Montessori From the Start: Day 4
The Toddler Work Nook
“Imitation is the first instinct of the awakening mind.”
– Maria Montessori
Setting up a workshelf for your toddler in a central place in the home is the first step to creating a prepared environment in which your child can learn freely. However, the Montessori at Home approach sees the entire home as your child’s first classroom.
Anyone with a toddler knows that most often they want to be right where we are, getting into whatever work it is we are trying to accomplish. Many parents ask me, “How do I get my toddler to sit with something so I can actually clean up breakfast, do the laundry, write an email?” The answer to this is to shift from thinking of toys, games or screens to keep your child occupied, but rather to involve them meaningfully in the work of the home. By watching and doing along side you they are able to build vital skills of independence and self-confidence.
Guided by the Montessori-at-Home approach, I began considering each part of my home and the important work that happened there. Once my son was fully walking and free to follow me and assist with his own hands (around 15 months), we created a small space in each room where he could get involved in child-sized versions of that work.
Keep in mind, we live in a Brooklyn apartment and space is limited! These little work nooks can be fit into even the most compact home.
As soon as you enter the home there can be a place for your child to participate in removing their shoes, hat and coat and putting them away. A coat rack mounted at the child’s level is perfect and will serve them for years to come.
While every household has their own way, washing the hands upon arriving home is the proven way to keep germs out. Most sicknesses enter our homes on our hands and good old fashioned soap and warm water is still the best way to prevent the spread. A simple handwashing station by the door includes a basin and pitcher, soap and paper towels. While your child puts away their shoes you can fill the pitcher with warm water and model how to wash hands together. This is especially useful for playdates with other parents and children!
The kitchen is the heart of the home! At 15 months we got some space from the ever present sippy cup and began supporting our son to pour his own water at a low water pouring station when he was thirsty. Remember to provide a tray, a towel – and I recommend a child sized mop! Water will spill, and cleaning up is a part of the process. (You’ll note our tray got a bit rusty!)
You can also serve snack at this table. A small broom should be provided for cleaning up crumbs. As your child grows he or she can participate in preparing and cleaning up snack – slicing bananas with an egg slicer, spreading nut butter on crackers with a child-sized butter knife and clearing dishes when finished.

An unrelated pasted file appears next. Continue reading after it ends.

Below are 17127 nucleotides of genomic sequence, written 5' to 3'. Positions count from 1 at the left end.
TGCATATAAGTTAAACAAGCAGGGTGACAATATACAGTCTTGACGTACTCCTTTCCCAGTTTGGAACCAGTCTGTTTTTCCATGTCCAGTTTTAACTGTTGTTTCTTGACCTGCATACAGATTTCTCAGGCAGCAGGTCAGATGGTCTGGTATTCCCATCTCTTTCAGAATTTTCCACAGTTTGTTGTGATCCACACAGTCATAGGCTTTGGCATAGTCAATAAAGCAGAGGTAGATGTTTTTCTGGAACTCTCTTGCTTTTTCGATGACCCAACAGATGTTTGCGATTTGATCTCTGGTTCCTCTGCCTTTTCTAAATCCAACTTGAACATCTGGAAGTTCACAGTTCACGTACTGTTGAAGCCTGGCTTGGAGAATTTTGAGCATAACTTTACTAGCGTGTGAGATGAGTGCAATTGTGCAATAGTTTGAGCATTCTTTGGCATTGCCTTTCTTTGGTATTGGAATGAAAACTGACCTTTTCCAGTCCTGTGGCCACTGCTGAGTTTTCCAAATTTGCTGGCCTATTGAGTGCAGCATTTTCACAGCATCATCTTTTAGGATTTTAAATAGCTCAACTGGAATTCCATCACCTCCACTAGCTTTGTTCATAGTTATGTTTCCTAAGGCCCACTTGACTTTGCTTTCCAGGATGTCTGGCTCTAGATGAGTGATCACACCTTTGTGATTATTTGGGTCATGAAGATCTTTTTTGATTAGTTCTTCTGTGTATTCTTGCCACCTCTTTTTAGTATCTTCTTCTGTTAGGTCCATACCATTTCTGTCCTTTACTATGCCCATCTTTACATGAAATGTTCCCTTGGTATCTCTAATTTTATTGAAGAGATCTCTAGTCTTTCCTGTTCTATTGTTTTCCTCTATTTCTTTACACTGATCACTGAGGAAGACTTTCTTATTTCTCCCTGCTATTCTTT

We all know the challenge of cooking meals and cleaning up with a toddler at our feet, pulling items out of the cabinets! While I do recommend leaving a low cabinet or drawer with safe materials for this exploration, a child-sized cooking station is a wonderful way to allow children to mimic us in the kitchen when they are not quite ready to actually join in.
Shown below are a set of IKEA cloth vegetables, Melissa and Doug pots, pans and cooking utensils and child-sized cleaning items. These have served us for years! On the right is a large basin and “splat mat” which can be spread out so children can help with simple food prep and clean up such as scrubbing a potato or two, rinsing vegetables or washing a few dishes.
As an educational therapist, I did a significant amount of work from home all the way through my son’s toddler years. Setting up a corner with a low table and table-top work, including crayons, sensory materials and books, helped us both to engage in quiet work when I needed time on my computer. As children grow older they can be encouraged to spend more time at a desk and build their focus for fine motor activities. Especially if your child attends a Montessori school you will see them engaging in seated work for longer and longer periods.
Very important work can begin in the bathroom around 15 months…yes, in the Montessori at Home approach this is when potty training starts. The first step is of course the prepared environment. A potty, accessible wipes and some good reading material is all you need. When you would normally change your child’s diaper, begin encouraging some potty time. Sitting to read a book (we adored Potty by Leslie Patricelli) and modeling the process for your child makes the learning curve natural and even enjoyable. My son loved to sit and flip through books for up to a half hour at a time and the warm celebration he got for putting something in the potty provided all the motivation he needed to be fully potty trained – yes, in undies overnight – by age 2.
Multi Use Spaces
Then there are all the other things we hope to accomplish while parenting a toddler…a workout, laundry, a random household task that pops up. Here are a few ideas for these spaces.
Exercise does not have to end just because you have a toddler at home! In fact, working out together has always been one of my favorite activities with my son. I keep a child-sized yoga mat, balls and some big gross motor works in the downstairs den. Shown is a Waldorf balance board and the Whizzy Dizzy.
A child-sized laundry basket can be filled with some of your child’s clothes so they can participate in loading the machine or folding alongside you.
Finally, I can’t say enough about simply finding a spare drawer, cabinet or shelves in every room to place a revolving hands-on activity. This allows for simple redirection to safe and purposeful activity wherever you and your child might be at home!